June 11, 2009
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As European democracies celebrate the 20th anniversary of
their liberation from communism and the Soviets, Moscow seeks to restore its dominance over
former satellites. Rewriting Russian history is part of this plan. The
Putinist notion of a progressive Soviet system in the past is designed to
provide justification for Russia's
current assertiveness in the region.
annual May 9 parade, which celebrates the "victory over fascism" on
the anniversary of Nazi Germany's surrender to the Allies. The entire
exercise is based on a monumental national delusion fostered by the Kremlin.
Although Russia was one of
the victorious powers at the end of World War II, Moscow
continues to disguise the historic record that the Soviet
Union itself helped launch the war in close alliance with Nazi
Germany. Through the Ribbentrop-Molotov pact, Stalin schemed with Hitler to
carve up Eastern Europe.
has recently intensified its revisionist campaign, claiming that it
voluntarily gave up communism and the Soviet Bloc and that the Cold War ended
in a draw with the West. Russia's
state propagandists maintain that the USSR never occupied its
neighboring states after World War II, but rather liberated them from
tyranny. And they minimize the Kremlin's imposition of a totalitarian system
over the region that stifled its political and economic progress for almost
half a century. Unlike post-war Germany,
Moscow has never paid reparations for Soviet
crimes and expropriations in Central and Eastern Europe.
also disguises the fact that Stalin murdered more Russians and other Soviet
citizens than Nazi Germany. Its official figure of 27 million war dead
includes several millions of Stalin's victims during Soviet civilian
deportations and military purges.
Instead of admitting that it was a perpetrator and an
opportunist in the destruction of Europe, Russia,
as the successor state to the Soviet Union,
depicts itself as a victim and a victor.
took another step to revise its history last month when it formed a
presidential inter-departmental commission to promote the Soviet version of
history and to tackle alleged "anti-Russian" propaganda that
damages the country's international image. The commission's mandate is to
formulate policy options to "neutralize the negative consequences"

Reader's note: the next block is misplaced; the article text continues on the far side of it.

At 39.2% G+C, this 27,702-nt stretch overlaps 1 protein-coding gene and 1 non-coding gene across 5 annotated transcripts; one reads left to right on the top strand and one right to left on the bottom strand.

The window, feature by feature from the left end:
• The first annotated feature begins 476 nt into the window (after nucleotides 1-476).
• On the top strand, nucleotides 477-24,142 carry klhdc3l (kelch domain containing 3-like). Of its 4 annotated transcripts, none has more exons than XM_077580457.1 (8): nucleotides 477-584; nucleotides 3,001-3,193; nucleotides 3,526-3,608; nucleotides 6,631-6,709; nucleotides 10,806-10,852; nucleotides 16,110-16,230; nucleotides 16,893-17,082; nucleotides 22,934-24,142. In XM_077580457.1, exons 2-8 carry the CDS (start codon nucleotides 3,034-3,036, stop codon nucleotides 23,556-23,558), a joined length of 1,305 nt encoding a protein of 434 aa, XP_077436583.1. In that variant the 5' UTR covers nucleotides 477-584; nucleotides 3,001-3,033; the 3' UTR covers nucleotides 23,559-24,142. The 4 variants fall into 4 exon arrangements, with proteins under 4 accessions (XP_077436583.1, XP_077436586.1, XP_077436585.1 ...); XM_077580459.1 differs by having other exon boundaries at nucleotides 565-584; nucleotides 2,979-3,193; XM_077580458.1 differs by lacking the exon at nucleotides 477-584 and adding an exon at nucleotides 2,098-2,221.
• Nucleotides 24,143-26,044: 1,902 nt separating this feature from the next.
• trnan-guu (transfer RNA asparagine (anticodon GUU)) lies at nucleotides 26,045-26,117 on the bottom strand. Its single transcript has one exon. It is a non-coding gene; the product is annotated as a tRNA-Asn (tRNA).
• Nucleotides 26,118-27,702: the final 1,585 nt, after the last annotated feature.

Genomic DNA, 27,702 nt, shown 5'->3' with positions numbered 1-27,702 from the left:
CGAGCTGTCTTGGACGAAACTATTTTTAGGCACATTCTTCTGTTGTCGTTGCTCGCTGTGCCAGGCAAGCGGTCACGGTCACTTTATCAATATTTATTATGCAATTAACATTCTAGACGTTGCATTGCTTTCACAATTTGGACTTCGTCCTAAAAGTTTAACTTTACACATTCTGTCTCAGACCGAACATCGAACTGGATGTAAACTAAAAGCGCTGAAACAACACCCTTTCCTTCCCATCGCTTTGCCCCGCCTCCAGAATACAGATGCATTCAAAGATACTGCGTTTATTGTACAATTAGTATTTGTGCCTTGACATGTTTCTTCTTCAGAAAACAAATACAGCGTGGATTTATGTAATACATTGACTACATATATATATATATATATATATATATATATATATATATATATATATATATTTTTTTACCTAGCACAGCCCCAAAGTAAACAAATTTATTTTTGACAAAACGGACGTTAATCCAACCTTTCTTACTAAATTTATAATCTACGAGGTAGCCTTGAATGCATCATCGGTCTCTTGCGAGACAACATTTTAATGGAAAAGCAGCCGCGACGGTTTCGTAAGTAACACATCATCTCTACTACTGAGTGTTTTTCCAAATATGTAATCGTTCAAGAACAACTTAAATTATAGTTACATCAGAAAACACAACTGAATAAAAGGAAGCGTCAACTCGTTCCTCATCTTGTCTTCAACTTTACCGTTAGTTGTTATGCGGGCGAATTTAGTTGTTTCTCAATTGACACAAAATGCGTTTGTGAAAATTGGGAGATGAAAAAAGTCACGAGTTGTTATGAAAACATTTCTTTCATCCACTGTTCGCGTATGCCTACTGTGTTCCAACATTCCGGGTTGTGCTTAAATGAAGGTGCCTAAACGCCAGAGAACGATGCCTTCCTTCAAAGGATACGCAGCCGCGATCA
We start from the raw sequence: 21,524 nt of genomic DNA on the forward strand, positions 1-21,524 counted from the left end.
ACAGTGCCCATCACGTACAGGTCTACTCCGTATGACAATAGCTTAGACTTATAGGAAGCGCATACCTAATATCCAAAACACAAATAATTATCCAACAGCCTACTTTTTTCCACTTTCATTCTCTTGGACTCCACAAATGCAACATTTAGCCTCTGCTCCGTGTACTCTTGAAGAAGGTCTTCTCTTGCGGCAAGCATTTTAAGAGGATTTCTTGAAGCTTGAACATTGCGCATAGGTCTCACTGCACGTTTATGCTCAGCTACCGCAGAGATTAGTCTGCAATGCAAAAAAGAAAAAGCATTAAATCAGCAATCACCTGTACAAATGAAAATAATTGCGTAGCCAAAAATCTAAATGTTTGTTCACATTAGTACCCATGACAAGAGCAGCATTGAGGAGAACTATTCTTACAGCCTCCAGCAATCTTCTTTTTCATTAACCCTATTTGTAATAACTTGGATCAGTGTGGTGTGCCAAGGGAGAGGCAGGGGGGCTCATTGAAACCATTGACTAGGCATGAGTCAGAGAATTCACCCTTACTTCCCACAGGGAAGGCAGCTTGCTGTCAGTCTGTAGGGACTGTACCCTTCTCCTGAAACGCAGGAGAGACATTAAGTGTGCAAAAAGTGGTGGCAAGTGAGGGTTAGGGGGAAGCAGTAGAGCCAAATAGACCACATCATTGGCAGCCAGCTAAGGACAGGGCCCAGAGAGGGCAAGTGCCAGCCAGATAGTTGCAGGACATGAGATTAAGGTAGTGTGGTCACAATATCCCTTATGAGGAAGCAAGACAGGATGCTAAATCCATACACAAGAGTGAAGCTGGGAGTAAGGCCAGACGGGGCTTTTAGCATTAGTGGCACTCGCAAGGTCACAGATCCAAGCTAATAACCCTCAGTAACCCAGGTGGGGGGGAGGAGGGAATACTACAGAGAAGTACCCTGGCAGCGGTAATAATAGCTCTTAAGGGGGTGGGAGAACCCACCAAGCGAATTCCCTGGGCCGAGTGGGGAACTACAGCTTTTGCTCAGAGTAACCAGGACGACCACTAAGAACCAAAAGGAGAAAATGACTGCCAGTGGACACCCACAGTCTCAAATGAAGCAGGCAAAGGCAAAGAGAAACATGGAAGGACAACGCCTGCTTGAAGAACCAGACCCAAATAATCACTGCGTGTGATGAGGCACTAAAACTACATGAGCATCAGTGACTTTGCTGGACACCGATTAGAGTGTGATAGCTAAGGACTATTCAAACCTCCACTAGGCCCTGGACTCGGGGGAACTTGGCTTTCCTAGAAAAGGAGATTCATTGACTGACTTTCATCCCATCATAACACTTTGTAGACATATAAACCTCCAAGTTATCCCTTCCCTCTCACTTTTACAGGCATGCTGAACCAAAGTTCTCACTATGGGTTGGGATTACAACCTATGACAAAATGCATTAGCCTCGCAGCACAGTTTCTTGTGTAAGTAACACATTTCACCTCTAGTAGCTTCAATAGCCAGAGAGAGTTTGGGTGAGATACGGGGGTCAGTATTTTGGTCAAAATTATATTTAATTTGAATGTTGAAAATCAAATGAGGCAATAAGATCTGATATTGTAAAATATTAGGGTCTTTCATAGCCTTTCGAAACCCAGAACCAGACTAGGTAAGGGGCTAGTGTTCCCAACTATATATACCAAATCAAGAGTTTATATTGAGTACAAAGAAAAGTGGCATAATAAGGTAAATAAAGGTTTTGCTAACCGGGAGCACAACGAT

of what they consider to be historical falsifications aimed against Russia.
This is in particular a response to steps by neighboring governments in Estonia, Poland,
and elsewhere to talk openly about Soviet repression and to remove monuments
that glorify the Soviet occupation.
The committee has no independent historians, and is
comprised of bureaucrats from government ministries, representatives from
military and intelligence agencies, several pro-Kremlin spin-doctors, and
The chairman of this "historic truth"
commission, Sergei Naryshkin, is chief of staff in President Dmitry
Medvedev's administration and a loyal supporter of Prime Minister Vladimir
Putin. As Russian liberals have pointed out, this commission bears an eerie
resemblance to Soviet institutions that established a monopoly over
scientific and scholarly truths.
Additionally, legislators from the ruling United Russia
Party have proposed amendments to the penal code that will make the
"falsification of history" a criminal offence. If passed by the
Duma, this could result in mandatory jail terms for anyone in the former Soviet Union convicted of "rehabilitating
This draft bill is not designed to fight neo-Nazis or
fascist ideology. Instead, it would allow the criminal prosecution of
individuals who question whether the Soviets really "liberated"
Eastern Europe toward the end of the war or whether countries such as Georgia
welcomed their annexation by the Czarist Empire. This would open the door to
possible legal campaigns against political leaders in neighboring countries,
including Ukraine, Georgia, and the three Baltic states, who
distorted version of history.
Last month's parade, where soldiers in Czarist-style
uniforms carried the red flag with the yellow hammer and sickle across the Red Square, was an almost exact reenactment of
Soviet-era self-glorification. The spectacle sent an unmistakable message to
all formerly occupied territories that Russia remains the strongest
military continental power and continues its Czarist and Soviet traditions.
During the May display President Medvedev warned unnamed
adversaries who were supposedly contemplating "military adventures"
against Russia -- a thinly
veiled threat to keep Ukraine
out of NATO. The Kremlin's new historiography of Russia as a proud, virtuous
neighbor to those in its sphere helps provide an intellectual underpinning
for such posturing. Western countries, including the former Soviet
satellites, can take steps to expose Russia's historical revisionism
by sponsoring international conferences and symposia, by opening up all
pertinent state archives to scholars, by educating the younger generation
about communist crimes, and simply by talking openly about the Soviet era.
glosses over its dark past and flexes its muscles, the fear is that those who
rewrite history may also be determined to repeat it.
Mr. Bugajski is director of the New European
Democracies program at the Center for Strategic and International Studies in Washington D.C.
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